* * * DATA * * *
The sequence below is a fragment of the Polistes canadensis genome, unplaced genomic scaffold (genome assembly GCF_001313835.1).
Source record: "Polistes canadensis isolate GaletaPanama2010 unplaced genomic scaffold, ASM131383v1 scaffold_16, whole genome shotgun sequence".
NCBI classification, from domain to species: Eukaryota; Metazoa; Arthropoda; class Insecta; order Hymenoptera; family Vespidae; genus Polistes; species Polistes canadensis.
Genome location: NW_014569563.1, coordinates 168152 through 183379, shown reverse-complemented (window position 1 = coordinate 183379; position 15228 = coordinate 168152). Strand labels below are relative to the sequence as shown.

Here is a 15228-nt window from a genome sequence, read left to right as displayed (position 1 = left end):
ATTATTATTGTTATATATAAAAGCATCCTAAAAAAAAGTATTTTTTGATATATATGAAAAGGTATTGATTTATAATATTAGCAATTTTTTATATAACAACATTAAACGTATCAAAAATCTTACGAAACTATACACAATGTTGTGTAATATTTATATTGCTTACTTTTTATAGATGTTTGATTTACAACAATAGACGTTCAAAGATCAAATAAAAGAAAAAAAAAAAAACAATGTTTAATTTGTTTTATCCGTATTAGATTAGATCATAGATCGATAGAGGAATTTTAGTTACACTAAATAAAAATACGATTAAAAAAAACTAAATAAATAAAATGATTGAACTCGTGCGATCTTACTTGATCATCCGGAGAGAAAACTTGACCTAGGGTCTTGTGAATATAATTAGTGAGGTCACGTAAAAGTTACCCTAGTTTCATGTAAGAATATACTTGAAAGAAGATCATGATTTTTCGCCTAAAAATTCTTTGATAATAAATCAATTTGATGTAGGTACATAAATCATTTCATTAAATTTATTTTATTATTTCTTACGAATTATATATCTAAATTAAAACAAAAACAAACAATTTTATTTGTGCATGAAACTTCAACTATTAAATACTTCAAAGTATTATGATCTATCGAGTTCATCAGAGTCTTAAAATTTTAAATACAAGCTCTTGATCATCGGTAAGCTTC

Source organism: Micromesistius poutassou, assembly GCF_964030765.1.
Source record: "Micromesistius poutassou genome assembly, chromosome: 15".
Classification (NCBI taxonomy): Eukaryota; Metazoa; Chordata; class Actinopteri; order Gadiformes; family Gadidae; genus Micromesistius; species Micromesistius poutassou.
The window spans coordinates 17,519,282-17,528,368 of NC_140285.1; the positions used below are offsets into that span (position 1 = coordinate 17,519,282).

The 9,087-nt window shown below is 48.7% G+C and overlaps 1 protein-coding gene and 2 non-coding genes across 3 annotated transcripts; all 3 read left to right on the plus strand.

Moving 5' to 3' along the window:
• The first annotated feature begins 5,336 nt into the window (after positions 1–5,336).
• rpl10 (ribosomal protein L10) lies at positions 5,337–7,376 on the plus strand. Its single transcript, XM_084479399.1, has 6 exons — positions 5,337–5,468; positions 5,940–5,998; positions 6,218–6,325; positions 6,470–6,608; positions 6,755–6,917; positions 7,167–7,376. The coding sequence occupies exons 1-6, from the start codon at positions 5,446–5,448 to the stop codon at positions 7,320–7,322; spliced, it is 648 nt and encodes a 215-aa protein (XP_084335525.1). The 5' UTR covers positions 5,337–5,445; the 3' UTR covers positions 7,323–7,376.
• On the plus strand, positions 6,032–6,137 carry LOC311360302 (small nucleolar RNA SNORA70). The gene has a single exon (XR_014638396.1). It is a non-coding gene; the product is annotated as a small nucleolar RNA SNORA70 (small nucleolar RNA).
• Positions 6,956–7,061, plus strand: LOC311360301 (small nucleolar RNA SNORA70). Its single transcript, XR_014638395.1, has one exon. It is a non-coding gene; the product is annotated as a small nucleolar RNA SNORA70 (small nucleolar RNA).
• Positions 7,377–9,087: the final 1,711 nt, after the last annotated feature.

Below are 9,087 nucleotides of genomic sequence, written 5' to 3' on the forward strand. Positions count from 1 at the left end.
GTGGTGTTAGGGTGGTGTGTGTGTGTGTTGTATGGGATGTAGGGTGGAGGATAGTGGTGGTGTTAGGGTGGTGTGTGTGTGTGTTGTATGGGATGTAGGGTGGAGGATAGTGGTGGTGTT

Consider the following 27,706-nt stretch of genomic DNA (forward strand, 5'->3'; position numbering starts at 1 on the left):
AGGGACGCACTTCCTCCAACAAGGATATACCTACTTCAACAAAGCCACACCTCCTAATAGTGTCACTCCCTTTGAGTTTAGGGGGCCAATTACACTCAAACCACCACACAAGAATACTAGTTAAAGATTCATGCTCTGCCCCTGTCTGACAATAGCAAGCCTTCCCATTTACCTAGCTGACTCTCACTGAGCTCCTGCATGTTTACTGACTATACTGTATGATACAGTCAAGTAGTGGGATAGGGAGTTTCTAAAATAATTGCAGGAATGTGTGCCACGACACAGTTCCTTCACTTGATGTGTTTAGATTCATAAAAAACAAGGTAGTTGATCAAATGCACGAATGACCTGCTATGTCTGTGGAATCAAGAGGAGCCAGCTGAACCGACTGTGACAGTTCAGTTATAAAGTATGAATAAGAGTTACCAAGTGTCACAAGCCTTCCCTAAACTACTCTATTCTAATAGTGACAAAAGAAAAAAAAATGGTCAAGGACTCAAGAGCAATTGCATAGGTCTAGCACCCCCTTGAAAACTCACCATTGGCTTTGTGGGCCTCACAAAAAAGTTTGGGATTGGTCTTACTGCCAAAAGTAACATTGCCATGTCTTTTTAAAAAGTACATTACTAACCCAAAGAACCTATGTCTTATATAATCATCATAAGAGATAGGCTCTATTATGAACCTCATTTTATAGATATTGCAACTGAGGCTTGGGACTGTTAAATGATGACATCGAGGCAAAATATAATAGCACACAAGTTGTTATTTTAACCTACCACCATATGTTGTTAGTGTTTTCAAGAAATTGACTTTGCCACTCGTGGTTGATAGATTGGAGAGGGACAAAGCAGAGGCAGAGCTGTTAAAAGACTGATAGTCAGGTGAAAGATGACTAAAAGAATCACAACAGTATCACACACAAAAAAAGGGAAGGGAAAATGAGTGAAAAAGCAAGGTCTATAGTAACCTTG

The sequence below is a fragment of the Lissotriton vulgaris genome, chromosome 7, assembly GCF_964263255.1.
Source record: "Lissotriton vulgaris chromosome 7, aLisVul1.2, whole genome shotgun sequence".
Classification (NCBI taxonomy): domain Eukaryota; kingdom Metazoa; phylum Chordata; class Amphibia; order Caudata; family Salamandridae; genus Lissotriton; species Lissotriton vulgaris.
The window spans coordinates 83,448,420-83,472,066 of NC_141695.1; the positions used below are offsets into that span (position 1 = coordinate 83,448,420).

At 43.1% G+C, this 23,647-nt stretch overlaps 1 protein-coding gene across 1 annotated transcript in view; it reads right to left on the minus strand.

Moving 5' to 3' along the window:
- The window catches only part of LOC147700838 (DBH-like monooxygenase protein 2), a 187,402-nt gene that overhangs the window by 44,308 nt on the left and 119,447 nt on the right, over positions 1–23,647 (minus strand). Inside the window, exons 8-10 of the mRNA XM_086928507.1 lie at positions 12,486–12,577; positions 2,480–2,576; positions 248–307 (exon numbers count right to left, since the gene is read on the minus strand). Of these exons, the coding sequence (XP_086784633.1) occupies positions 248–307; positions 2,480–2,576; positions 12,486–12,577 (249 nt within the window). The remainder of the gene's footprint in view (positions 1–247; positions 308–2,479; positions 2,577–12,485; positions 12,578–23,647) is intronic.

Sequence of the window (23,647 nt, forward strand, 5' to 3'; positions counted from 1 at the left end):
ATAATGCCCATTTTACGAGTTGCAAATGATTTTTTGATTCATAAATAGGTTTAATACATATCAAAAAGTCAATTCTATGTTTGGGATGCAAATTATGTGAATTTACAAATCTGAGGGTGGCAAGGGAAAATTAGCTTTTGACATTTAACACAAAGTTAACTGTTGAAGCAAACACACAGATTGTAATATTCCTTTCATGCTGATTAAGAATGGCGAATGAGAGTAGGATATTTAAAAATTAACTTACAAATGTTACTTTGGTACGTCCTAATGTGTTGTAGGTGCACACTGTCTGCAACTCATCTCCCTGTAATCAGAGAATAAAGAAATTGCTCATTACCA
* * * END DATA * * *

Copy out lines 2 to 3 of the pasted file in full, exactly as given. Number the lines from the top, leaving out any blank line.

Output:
Source record: "Polistes canadensis isolate GaletaPanama2010 unplaced genomic scaffold, ASM131383v1 scaffold_16, whole genome shotgun sequence".
NCBI classification, from domain to species: Eukaryota; Metazoa; Arthropoda; class Insecta; order Hymenoptera; family Vespidae; genus Polistes; species Polistes canadensis.